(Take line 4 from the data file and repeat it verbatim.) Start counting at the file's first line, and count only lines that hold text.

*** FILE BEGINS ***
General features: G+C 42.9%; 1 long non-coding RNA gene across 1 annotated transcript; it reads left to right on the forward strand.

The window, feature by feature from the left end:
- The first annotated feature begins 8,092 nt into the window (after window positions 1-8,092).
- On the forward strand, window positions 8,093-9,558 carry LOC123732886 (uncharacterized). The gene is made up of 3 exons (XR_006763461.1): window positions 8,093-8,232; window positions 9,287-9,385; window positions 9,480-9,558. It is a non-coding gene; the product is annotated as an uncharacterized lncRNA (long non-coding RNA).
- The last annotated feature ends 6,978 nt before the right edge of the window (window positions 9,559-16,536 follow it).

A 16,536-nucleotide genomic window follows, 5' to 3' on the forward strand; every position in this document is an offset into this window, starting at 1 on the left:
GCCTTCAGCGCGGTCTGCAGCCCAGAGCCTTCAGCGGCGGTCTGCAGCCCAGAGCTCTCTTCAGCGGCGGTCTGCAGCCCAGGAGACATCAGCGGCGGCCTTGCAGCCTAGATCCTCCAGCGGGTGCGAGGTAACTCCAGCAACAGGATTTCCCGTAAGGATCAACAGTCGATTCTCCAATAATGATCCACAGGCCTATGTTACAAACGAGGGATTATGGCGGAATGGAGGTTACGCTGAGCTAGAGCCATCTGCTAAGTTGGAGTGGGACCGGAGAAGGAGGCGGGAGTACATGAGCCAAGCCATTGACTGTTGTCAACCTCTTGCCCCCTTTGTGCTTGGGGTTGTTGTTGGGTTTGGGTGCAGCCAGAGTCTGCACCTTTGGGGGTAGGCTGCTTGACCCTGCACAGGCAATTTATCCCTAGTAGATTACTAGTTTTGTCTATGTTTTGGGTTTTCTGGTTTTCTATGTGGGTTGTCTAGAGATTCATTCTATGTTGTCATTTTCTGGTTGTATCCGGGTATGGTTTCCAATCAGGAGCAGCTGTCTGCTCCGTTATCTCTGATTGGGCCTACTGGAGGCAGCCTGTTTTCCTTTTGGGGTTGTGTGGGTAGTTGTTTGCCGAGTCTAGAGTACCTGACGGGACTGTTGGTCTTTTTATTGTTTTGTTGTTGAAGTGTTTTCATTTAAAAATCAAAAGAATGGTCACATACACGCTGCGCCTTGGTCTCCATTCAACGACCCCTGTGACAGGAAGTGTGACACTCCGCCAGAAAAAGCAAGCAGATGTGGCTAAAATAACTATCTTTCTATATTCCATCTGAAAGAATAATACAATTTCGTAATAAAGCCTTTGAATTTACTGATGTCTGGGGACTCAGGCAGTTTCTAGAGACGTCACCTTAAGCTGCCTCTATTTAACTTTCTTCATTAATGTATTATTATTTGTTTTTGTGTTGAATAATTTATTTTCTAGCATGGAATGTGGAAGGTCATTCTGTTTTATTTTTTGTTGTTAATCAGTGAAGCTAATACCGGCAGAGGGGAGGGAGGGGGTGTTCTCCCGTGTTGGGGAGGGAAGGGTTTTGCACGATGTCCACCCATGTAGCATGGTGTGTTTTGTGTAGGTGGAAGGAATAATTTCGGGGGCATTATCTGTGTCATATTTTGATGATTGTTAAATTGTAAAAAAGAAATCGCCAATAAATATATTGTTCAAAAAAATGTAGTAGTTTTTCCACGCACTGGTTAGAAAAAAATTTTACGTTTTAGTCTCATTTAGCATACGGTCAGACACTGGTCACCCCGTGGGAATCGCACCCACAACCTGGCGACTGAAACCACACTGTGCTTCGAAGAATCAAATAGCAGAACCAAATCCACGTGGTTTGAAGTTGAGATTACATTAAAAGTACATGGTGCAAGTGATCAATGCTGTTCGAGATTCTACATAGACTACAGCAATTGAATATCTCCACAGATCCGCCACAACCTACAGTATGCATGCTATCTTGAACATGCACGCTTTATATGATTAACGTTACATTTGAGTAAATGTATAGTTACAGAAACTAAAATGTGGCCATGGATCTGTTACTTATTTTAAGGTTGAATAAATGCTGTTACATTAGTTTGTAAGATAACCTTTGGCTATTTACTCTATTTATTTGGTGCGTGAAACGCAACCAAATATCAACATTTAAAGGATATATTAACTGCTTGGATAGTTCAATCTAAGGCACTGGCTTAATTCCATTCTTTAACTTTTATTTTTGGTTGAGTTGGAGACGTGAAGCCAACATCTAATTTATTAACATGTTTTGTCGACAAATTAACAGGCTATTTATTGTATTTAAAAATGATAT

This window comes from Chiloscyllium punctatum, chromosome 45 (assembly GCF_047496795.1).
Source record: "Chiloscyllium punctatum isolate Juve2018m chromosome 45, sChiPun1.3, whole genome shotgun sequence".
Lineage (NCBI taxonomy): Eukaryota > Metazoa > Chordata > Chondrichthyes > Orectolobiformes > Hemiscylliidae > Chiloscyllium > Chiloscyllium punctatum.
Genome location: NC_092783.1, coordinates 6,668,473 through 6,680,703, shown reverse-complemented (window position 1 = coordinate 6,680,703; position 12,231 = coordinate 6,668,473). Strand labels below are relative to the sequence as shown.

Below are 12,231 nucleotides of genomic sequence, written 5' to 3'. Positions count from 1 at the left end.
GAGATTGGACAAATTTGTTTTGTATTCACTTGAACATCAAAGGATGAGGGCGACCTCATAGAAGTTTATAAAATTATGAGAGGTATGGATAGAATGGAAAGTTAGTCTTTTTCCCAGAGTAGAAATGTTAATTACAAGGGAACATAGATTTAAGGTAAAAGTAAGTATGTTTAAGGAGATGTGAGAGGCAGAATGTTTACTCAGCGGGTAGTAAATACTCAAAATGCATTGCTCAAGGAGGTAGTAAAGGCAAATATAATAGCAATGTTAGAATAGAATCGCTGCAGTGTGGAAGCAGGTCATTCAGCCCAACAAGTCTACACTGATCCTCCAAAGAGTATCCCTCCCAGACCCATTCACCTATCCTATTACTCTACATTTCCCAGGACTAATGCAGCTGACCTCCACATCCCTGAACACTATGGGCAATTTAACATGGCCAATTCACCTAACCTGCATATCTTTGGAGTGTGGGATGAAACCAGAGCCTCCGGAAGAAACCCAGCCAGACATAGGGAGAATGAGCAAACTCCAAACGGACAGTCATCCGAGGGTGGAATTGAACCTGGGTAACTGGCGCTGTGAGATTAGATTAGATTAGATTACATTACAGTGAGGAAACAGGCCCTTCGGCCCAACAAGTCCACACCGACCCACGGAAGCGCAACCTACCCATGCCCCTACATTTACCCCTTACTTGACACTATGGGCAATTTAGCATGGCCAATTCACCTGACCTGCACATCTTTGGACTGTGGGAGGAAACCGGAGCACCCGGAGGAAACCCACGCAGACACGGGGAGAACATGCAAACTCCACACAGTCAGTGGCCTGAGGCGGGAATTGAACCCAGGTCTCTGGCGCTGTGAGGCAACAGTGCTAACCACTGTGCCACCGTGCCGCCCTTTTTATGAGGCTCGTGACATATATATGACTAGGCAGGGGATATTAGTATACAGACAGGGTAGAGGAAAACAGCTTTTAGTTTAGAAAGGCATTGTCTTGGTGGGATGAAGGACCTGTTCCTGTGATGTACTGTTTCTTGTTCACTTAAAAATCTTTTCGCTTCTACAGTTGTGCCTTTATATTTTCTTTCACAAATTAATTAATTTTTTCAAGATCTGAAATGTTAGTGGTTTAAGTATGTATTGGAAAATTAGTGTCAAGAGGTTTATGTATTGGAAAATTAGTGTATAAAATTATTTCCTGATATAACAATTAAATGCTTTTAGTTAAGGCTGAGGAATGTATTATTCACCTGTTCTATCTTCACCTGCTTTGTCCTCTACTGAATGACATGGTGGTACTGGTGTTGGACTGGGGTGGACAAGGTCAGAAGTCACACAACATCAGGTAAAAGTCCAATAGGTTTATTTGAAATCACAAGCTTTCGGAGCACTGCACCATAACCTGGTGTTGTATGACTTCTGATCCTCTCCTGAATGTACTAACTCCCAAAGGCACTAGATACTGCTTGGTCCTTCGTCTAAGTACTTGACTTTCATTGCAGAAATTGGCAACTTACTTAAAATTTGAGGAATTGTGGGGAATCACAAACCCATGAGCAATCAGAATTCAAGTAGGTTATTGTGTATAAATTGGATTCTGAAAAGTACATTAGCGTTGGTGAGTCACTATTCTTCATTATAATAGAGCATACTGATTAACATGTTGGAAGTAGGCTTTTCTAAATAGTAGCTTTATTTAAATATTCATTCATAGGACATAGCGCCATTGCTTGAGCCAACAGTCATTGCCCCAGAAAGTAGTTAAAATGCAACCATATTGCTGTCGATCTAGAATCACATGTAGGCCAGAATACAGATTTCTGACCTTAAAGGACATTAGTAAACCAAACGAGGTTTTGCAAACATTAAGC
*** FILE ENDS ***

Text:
- On the forward strand, window positions 8,093-9,558 carry LOC123732886 (uncharacterized). The gene is made up of 3 exons (XR_006763461.1): window positions 8,093-8,232; window positions 9,287-9,385; window positions 9,480-9,558. It is a non-coding gene; the product is annotated as an uncharacterized lncRNA (long non-coding RNA).